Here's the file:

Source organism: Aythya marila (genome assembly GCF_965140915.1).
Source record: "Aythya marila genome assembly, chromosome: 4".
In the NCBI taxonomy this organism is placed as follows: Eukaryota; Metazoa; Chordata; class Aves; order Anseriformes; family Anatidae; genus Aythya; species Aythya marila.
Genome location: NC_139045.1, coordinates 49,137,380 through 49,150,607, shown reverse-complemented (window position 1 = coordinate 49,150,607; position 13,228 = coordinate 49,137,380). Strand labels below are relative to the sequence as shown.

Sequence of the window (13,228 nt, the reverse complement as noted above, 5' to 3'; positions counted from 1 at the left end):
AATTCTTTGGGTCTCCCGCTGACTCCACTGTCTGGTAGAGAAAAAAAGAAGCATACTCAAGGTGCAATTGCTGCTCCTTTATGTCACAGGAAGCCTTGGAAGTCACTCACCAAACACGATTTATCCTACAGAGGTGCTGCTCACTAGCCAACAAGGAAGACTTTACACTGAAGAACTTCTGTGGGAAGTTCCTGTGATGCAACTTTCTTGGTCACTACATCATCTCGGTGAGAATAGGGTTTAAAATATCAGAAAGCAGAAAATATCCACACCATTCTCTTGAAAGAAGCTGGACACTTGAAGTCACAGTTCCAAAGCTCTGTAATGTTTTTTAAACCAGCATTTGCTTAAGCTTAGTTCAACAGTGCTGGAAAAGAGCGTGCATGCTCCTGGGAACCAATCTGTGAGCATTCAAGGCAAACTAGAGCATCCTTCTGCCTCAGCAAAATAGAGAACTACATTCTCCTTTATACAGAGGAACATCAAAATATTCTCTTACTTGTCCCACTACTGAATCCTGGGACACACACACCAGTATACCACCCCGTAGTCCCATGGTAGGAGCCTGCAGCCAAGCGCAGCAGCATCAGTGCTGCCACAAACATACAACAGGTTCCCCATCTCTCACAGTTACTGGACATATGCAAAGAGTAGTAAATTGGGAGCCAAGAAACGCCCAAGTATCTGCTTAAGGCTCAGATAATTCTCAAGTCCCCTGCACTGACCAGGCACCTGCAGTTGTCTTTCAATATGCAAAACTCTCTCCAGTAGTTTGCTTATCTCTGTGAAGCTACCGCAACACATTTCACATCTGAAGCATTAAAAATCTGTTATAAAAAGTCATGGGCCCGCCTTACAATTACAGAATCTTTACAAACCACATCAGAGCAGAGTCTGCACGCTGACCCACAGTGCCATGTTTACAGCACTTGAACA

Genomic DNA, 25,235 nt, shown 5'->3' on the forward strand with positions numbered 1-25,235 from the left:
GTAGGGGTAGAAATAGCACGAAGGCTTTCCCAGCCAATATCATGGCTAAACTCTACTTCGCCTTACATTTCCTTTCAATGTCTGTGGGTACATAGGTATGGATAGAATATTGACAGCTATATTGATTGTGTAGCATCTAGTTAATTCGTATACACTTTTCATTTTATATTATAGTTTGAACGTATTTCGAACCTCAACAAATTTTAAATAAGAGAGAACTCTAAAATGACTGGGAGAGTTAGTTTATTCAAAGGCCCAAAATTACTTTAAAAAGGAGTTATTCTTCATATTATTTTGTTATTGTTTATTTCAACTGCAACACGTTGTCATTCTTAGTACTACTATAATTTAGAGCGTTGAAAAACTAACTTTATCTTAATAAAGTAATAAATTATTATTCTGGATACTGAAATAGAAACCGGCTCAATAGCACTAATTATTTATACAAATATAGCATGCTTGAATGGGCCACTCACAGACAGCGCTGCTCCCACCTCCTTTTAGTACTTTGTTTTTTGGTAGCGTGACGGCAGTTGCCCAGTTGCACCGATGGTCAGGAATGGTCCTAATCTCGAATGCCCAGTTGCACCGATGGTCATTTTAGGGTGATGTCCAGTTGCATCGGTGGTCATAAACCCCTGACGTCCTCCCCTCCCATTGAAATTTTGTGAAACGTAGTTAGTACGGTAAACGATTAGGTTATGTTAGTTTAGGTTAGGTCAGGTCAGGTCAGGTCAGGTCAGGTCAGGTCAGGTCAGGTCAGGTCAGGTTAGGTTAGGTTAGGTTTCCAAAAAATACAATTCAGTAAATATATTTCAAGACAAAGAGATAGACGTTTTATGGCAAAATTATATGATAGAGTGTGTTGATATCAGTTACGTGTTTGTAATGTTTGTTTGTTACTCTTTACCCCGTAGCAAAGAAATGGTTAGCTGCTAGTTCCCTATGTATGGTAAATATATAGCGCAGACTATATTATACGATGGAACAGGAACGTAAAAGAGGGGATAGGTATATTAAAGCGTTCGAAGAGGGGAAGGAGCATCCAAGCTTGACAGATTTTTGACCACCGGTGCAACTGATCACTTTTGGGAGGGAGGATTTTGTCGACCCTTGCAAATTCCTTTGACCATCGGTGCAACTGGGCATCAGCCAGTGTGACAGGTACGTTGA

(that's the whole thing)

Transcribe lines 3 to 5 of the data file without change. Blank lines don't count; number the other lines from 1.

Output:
In the NCBI taxonomy this organism is placed as follows: Eukaryota; Metazoa; Chordata; class Aves; order Anseriformes; family Anatidae; genus Aythya; species Aythya marila.
Genome location: NC_139045.1, coordinates 49,137,380 through 49,150,607, shown reverse-complemented (window position 1 = coordinate 49,150,607; position 13,228 = coordinate 49,137,380). Strand labels below are relative to the sequence as shown.

Sequence of the window (13,228 nt, the reverse complement as noted above, 5' to 3'; positions counted from 1 at the left end):